Frequently Asked Questions

Not necessarily. You have been referred so you can be reviewed and any investigations arranged that you may need. Even though most conditions are not of a serious nature, any different or unusual changes should be investigated.
Our usual wait time for appointments is one month for Wahroonga rooms and two months for Hospital for Specialist Surgery (Lakeview Private Hospital, Norwest) rooms. If the matter is urgent, your GP or referring doctor must contact the rooms so we can triage all appointments.

Yes. We will inform your GP/referring doctor and any other specialists, (ie. Cardiologist) of all consultations, investigations and treatments you have received.

There is no preparation needed to see Dr Loder in rooms. We ask that you bring with you your current referral, any pathology and scans and/or other important and relevant notes. Preparation is needed for Manometry, but this will be discussed when you are booked in for these specialised tests, if needed.

If you need to proceed to colonoscopy and/or other procedures or an operation, you will discuss this with Dr Loder at time of your consultation. Dr Loder’s secretary will book you in and any other relevant information will be given to you after your consultation. If you have questions, it is best to write them down and bring them with you for your appointment.

All appointments are made by telephone only. Due to the nature of our practice, we cannot offer online or e-mail appointments. If you have any questions or enquiries, please do not hesitate to contact us.

Pruritus Ani or “itchy bottom” is a very common condition. The skin around the perirectal area is exposed to irritating digestive products in the stool. This may lead to an itchy rash, especially when stools are frequent. Often the rash is worsened by vigorous use of toilet tissue or scrubbing with soap or water. It is best not to use soap and avoid scratching the area. There are treatment options and these will be discussed at the time of your appointment.

“Diverticula” are small pockets that develop in the colon wall. “Diverticulosis” describes the presence of the pockets. “Diverticulitis” describes the inflammation or complications of these pockets.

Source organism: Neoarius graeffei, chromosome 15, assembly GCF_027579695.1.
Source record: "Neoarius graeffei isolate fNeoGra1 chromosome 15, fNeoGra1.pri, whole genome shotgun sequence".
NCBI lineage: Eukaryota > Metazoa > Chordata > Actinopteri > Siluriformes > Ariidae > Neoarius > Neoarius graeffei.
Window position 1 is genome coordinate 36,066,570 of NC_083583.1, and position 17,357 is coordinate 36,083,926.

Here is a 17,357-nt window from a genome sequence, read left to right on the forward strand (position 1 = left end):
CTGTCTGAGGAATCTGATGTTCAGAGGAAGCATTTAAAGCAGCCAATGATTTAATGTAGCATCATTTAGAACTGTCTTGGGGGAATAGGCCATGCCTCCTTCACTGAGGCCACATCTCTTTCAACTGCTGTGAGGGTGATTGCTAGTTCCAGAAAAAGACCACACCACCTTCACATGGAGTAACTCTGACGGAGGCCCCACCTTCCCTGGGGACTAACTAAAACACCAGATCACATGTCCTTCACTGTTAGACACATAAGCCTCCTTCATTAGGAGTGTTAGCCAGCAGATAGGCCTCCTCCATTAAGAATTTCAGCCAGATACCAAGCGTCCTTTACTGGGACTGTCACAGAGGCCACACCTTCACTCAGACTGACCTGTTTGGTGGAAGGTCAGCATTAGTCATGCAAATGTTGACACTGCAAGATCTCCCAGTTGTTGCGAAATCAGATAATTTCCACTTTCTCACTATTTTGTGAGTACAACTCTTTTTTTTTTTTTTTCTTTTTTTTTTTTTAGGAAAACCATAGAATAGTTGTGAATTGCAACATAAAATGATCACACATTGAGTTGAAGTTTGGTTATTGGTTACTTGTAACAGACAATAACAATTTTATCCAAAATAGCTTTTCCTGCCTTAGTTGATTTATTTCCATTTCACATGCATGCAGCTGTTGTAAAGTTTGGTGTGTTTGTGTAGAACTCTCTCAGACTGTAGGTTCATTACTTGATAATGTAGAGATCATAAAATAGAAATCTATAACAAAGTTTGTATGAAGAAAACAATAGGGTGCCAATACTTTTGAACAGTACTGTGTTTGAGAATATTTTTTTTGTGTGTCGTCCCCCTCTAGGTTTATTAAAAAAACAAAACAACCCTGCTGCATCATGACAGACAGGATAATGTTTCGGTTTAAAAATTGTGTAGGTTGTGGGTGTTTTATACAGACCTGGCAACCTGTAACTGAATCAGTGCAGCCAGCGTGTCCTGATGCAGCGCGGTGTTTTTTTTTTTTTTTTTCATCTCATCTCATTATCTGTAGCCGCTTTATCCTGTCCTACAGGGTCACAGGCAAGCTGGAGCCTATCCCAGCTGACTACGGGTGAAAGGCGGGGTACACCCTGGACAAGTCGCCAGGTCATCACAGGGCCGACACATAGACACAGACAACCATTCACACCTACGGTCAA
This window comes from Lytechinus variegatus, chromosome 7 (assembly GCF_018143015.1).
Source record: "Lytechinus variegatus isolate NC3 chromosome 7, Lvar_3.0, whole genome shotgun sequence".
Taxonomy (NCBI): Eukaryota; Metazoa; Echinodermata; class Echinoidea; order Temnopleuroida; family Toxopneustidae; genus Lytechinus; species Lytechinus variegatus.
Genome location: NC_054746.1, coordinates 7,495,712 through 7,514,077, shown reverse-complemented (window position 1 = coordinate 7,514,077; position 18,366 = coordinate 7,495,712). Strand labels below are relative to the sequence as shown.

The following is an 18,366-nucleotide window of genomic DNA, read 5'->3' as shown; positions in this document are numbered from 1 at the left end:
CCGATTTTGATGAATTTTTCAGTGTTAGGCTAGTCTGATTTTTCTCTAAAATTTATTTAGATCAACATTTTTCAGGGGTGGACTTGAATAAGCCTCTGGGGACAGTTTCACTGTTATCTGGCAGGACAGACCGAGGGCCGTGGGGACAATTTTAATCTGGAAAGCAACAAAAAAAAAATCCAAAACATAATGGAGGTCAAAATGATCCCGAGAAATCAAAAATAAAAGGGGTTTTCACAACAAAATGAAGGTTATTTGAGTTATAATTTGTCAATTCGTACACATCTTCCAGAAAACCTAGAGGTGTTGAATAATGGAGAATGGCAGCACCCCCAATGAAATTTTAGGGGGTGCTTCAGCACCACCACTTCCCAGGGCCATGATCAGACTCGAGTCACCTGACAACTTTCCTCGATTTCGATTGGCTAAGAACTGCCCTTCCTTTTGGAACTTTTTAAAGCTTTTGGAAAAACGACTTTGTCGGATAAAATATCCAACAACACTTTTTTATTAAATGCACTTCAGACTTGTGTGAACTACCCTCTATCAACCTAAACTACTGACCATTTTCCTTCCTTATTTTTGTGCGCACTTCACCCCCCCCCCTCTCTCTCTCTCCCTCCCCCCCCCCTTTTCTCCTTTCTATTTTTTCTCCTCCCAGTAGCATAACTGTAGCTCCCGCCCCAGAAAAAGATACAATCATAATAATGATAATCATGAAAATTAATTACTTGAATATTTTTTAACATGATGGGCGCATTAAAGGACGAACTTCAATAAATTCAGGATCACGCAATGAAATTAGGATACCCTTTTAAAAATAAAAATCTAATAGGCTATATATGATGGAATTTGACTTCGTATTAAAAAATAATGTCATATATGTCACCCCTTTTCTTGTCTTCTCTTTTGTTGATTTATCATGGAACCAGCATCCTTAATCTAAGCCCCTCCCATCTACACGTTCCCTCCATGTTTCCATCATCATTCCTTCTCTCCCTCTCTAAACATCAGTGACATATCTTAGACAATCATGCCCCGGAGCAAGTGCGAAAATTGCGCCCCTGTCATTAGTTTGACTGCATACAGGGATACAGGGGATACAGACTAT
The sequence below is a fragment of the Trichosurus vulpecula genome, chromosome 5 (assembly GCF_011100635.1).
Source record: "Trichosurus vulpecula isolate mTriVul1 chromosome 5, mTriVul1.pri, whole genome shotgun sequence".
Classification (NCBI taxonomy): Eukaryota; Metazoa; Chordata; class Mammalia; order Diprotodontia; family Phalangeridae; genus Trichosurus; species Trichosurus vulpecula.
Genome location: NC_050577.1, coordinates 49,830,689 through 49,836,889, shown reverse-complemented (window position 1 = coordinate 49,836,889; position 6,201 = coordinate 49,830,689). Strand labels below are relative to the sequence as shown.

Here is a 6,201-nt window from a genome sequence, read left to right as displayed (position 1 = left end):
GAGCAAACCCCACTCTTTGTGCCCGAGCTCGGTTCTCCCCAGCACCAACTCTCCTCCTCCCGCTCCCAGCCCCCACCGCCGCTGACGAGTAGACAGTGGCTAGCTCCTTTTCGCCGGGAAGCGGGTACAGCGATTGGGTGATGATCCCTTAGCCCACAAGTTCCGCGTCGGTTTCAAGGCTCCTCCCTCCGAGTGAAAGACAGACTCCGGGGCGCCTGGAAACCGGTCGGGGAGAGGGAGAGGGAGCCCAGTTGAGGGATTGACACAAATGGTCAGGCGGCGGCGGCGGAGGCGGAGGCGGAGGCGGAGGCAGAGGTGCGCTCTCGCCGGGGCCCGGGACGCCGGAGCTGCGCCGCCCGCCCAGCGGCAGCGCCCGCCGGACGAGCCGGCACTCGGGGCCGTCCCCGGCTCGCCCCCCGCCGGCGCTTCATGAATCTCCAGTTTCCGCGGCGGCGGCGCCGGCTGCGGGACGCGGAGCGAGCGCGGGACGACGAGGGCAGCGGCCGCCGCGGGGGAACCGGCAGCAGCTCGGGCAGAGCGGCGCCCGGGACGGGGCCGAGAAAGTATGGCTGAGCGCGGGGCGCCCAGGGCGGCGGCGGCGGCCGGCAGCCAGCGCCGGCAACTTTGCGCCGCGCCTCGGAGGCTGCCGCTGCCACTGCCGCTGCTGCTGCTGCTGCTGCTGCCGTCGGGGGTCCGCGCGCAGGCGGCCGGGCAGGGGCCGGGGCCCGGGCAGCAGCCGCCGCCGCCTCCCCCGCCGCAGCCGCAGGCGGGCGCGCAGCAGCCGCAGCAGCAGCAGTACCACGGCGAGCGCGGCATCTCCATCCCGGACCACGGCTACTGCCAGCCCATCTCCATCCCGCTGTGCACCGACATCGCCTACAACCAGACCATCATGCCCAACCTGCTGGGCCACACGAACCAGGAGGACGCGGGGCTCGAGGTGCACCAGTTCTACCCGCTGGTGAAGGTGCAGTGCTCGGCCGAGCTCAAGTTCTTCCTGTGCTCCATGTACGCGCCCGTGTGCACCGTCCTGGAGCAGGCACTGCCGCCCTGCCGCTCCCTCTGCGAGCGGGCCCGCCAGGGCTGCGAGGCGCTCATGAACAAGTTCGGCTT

It affects most of the population, without the patient ever knowing unless a colonoscopy is performed. The cause is not precisely known, but it is thought to be due to Western or low-fibre diet. There is no cure, but increase in dietary fibre, (grains, vegetables, fruit etc.) may help decrease the complications of diverticular disease.

PR or per rectum bleeding must always be investigated to rule out any serious pathology. It could most commonly be the symptom of either haemorrhoids or a fissure but further investigation should always be sort.

As with any positive result, further investigation should always be performed to rule out serious pathology. More often than not, the positive result could be caused by blood from haemorrhoids or fissures or even if you’ve eaten meat before the test is performed. Follow up is always recommended.

Yes. You should be advised whether you need to make an appointment in his rooms for the usual 4-6 week post operative period. This appointment should be made as soon as you have been discharged and are home and when making this, please let us know this is a post op appointment.

COVID-19 Precautions

Our rooms will be attended for reduced hours. All messages will be replied to in a timely fashion.

We have changed the way we practice to respect social/physical distancing. Where appropriate, you might be offered a telephone consultation.

Keep safe. 

 

For all appointments & enquiries please call:

Note: we do not offer or accept email appointments.